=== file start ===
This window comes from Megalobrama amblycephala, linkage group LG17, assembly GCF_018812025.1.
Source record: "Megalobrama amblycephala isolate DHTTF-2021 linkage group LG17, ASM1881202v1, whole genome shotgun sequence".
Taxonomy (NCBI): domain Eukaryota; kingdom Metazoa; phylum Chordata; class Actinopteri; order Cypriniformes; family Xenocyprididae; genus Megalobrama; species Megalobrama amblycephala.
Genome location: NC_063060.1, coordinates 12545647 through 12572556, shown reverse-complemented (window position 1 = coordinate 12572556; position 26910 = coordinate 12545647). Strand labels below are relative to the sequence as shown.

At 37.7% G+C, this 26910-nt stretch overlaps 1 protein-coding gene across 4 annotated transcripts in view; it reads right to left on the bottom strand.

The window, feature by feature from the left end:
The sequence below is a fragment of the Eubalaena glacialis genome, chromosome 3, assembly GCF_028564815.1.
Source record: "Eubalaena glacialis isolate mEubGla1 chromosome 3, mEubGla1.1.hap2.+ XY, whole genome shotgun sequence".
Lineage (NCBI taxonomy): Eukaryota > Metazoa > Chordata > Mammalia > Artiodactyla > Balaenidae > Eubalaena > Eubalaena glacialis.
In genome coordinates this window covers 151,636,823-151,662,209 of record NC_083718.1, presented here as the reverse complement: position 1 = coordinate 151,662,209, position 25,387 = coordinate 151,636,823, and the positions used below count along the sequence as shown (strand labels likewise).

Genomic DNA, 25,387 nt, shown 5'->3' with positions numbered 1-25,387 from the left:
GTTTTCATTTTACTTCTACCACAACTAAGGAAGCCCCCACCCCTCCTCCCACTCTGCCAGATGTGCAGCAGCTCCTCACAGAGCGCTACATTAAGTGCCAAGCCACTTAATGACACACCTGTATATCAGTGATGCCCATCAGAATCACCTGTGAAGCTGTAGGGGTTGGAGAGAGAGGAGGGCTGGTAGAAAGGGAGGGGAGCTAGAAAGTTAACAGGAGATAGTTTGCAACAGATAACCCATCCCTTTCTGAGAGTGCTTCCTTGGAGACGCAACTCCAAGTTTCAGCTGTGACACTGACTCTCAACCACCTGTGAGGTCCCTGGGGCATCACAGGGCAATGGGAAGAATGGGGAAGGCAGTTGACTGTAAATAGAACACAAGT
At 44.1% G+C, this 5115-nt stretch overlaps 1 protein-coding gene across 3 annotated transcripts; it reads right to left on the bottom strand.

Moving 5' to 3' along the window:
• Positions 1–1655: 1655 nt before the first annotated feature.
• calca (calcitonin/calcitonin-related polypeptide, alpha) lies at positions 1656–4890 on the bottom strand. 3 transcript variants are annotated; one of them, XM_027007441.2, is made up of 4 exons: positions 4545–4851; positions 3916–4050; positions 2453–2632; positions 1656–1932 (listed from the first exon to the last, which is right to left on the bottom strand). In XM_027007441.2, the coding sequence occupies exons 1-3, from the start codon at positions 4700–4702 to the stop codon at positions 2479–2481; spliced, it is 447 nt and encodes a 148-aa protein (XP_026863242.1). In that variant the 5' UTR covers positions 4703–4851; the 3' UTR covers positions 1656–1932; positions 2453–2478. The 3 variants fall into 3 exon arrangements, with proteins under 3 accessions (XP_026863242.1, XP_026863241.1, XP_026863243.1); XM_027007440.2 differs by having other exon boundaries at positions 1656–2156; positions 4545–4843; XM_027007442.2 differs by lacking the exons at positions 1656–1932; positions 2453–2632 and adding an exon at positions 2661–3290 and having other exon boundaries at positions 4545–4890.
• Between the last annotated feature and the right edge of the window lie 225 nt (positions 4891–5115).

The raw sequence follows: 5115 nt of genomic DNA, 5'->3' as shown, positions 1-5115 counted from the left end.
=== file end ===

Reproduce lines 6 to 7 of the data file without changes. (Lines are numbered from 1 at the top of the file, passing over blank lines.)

The window, feature by feature from the left end:
The sequence below is a fragment of the Eubalaena glacialis genome, chromosome 3, assembly GCF_028564815.1.